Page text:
Refinishing wood furniture is a heritage craft that you can use to preserve history while expressing your creativity.

A Heritage Craft to Inspire Your Creativity

The guide that follows includes the step-by-step process for how to refinish wood furniture. Whether you’re just beginning or looking to improve your skills, this tutorial will give you practical advice from real life experience.

I’ve also featured a collection of 10 truly gorgeous before-and-after furniture transformations to inspire you in your next project! All of these featured projects have been provided by my dear friend Terri Llanes of Painted Pink Peony Co. Terri has an incredible eye for detail and can envision stunning transformations in pieces that others would overlook. If you want continued inspiration, or to purchase any of these pieces, be sure to give her a follow on Instagram.

Disclosure: This is not a sponsored post, and I have received no compensation for sharing anything that follows. Some links within this blog may be affiliate links, and I might earn a commission if you make a purchase through that link. This usually amounts to cents, not dollars, and helps to support the projects featured on this blog. I only recommend products from companies that I have found to be trustworthy. Read my full disclosure here.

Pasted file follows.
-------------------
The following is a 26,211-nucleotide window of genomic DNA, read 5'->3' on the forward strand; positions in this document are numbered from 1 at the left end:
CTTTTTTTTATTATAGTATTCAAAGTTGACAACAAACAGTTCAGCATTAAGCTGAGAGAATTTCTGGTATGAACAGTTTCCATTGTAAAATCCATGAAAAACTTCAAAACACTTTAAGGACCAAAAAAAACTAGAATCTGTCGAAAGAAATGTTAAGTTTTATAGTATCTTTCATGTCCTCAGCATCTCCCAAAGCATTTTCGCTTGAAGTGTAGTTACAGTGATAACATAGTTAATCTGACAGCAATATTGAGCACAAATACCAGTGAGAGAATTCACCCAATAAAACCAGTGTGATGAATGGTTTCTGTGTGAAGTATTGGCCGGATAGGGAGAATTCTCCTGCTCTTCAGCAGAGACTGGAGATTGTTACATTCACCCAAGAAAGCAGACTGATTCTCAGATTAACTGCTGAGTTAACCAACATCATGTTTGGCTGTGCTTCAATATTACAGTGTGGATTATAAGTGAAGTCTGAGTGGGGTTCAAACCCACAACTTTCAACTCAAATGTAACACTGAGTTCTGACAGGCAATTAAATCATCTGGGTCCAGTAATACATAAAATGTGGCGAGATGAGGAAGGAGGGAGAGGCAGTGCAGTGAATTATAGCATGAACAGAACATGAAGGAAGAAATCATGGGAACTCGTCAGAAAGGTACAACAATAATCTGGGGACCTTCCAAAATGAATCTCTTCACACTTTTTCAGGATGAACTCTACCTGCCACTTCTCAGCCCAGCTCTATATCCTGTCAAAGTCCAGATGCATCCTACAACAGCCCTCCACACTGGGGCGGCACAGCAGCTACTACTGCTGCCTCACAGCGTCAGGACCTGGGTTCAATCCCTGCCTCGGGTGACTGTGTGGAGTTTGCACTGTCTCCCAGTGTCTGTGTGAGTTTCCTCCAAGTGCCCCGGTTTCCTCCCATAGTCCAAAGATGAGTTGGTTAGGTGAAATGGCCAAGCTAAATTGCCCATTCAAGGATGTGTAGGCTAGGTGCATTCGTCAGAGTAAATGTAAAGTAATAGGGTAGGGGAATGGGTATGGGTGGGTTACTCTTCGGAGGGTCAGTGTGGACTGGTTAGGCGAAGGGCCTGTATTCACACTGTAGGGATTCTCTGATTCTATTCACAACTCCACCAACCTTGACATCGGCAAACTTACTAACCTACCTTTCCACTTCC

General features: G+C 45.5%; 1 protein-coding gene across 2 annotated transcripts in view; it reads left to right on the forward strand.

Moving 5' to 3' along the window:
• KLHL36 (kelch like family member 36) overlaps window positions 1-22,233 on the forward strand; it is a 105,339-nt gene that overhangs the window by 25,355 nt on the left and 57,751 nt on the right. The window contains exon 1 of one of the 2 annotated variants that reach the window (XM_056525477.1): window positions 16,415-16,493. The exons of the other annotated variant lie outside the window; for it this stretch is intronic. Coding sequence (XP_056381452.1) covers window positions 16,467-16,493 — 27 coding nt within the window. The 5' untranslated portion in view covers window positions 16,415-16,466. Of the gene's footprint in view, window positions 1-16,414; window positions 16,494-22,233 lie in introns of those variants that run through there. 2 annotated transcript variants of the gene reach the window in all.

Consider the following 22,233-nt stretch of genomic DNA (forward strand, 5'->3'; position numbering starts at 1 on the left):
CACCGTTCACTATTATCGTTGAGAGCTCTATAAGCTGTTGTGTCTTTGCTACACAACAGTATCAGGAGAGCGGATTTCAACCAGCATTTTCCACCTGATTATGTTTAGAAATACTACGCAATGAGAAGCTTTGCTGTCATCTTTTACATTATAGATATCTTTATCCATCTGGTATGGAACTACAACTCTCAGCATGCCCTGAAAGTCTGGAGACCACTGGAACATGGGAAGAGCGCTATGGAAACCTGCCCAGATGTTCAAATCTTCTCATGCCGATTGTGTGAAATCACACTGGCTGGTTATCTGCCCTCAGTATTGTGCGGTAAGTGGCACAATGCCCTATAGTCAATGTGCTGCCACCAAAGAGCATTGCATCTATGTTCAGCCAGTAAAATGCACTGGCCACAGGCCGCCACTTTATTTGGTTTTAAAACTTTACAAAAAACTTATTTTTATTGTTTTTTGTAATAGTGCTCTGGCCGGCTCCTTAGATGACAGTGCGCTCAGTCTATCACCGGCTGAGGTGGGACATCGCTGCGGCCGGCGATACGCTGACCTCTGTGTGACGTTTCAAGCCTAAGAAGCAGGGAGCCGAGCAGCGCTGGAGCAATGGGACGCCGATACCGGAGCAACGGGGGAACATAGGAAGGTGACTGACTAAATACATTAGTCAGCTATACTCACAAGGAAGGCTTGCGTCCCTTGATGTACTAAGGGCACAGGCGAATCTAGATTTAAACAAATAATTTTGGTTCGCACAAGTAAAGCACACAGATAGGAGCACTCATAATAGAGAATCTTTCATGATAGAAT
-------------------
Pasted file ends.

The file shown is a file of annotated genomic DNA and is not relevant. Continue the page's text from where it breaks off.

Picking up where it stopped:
Refinish vs Restore vs Refurbish: What's the difference?

Refinish vs Restore vs Refurbish: What does it all mean?

When we’re talking about how to refinish wood furniture, it’s important to understand the terminology. Although the terms are often used interchangeably, there is a difference between refinishing, restoration, and refurbishing.


Refinishing furniture is the act of removing the existing finish, and then applying a new finish. It’s a fairly broad term because there are many ways this can be done. For example, you could strip a piece of furniture down to bare wood, sand it, then stain it. You could also paint the piece a new color. Generally speaking, refinishing doesn’t entail doing significant repairs–only working with the finishes.


Furniture restoration, on the other hand, involves returning a piece of furniture to its original state. This usually requires cleaning, and possibly some minor repairs if there is incidental damage to correct. Unlike refinishing which gives you the opportunity to reimagine a piece of furniture, restoration is more about renewal of the original piece.


If there are more significant repairs needed or structural changes to be done, that’s when you will want to refurbish a piece of furniture. You might do this because there are parts that cannot be saved or restored, or you might be upcycling a piece into something completely different. A great example of refurbishing is shown in this pair of side tables, which were originally a larger vanity: